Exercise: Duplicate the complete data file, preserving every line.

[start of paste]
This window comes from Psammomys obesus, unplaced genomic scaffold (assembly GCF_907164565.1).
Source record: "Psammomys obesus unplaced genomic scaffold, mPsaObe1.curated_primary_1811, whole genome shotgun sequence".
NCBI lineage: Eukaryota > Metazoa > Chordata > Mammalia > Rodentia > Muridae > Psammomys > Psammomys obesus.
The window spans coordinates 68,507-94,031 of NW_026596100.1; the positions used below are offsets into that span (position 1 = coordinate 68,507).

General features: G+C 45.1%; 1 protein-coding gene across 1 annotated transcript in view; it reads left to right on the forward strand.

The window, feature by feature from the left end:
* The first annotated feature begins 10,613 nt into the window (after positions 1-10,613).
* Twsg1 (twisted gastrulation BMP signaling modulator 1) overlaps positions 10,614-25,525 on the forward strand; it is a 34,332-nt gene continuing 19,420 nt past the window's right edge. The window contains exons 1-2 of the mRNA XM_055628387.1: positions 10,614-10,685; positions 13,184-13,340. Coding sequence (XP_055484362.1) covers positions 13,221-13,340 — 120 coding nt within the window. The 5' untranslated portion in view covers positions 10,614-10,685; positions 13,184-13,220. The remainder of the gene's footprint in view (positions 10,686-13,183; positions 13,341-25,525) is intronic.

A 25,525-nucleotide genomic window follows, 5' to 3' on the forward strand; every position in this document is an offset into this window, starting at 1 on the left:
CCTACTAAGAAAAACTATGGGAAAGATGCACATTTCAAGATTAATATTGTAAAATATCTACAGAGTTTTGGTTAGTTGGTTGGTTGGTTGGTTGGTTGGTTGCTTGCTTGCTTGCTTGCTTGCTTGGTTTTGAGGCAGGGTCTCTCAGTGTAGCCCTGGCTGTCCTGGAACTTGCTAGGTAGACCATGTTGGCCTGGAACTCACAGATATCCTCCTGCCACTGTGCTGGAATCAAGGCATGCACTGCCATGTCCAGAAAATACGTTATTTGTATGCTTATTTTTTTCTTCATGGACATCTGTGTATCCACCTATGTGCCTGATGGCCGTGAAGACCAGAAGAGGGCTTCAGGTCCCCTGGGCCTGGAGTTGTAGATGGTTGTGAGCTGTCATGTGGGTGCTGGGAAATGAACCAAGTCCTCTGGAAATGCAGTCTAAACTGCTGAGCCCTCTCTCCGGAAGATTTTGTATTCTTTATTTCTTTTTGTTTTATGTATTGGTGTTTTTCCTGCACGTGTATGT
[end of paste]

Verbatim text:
This window comes from Psammomys obesus, unplaced genomic scaffold (assembly GCF_907164565.1).
Source record: "Psammomys obesus unplaced genomic scaffold, mPsaObe1.curated_primary_1811, whole genome shotgun sequence".
NCBI lineage: Eukaryota > Metazoa > Chordata > Mammalia > Rodentia > Muridae > Psammomys > Psammomys obesus.
The window spans coordinates 68,507-94,031 of NW_026596100.1; the positions used below are offsets into that span (position 1 = coordinate 68,507).

General features: G+C 45.1%; 1 protein-coding gene across 1 annotated transcript in view; it reads left to right on the forward strand.

The window, feature by feature from the left end:
* The first annotated feature begins 10,613 nt into the window (after positions 1-10,613).
* Twsg1 (twisted gastrulation BMP signaling modulator 1) overlaps positions 10,614-25,525 on the forward strand; it is a 34,332-nt gene continuing 19,420 nt past the window's right edge. The window contains exons 1-2 of the mRNA XM_055628387.1: positions 10,614-10,685; positions 13,184-13,340. Coding sequence (XP_055484362.1) covers positions 13,221-13,340 — 120 coding nt within the window. The 5' untranslated portion in view covers positions 10,614-10,685; positions 13,184-13,220. The remainder of the gene's footprint in view (positions 10,686-13,183; positions 13,341-25,525) is intronic.

A 25,525-nucleotide genomic window follows, 5' to 3' on the forward strand; every position in this document is an offset into this window, starting at 1 on the left:
CCTACTAAGAAAAACTATGGGAAAGATGCACATTTCAAGATTAATATTGTAAAATATCTACAGAGTTTTGGTTAGTTGGTTGGTTGGTTGGTTGGTTGGTTGCTTGCTTGCTTGCTTGCTTGCTTGGTTTTGAGGCAGGGTCTCTCAGTGTAGCCCTGGCTGTCCTGGAACTTGCTAGGTAGACCATGTTGGCCTGGAACTCACAGATATCCTCCTGCCACTGTGCTGGAATCAAGGCATGCACTGCCATGTCCAGAAAATACGTTATTTGTATGCTTATTTTTTTCTTCATGGACATCTGTGTATCCACCTATGTGCCTGATGGCCGTGAAGACCAGAAGAGGGCTTCAGGTCCCCTGGGCCTGGAGTTGTAGATGGTTGTGAGCTGTCATGTGGGTGCTGGGAAATGAACCAAGTCCTCTGGAAATGCAGTCTAAACTGCTGAGCCCTCTCTCCGGAAGATTTTGTATTCTTTATTTCTTTTTGTTTTATGTATTGGTGTTTTTCCTGCACGTGTATGT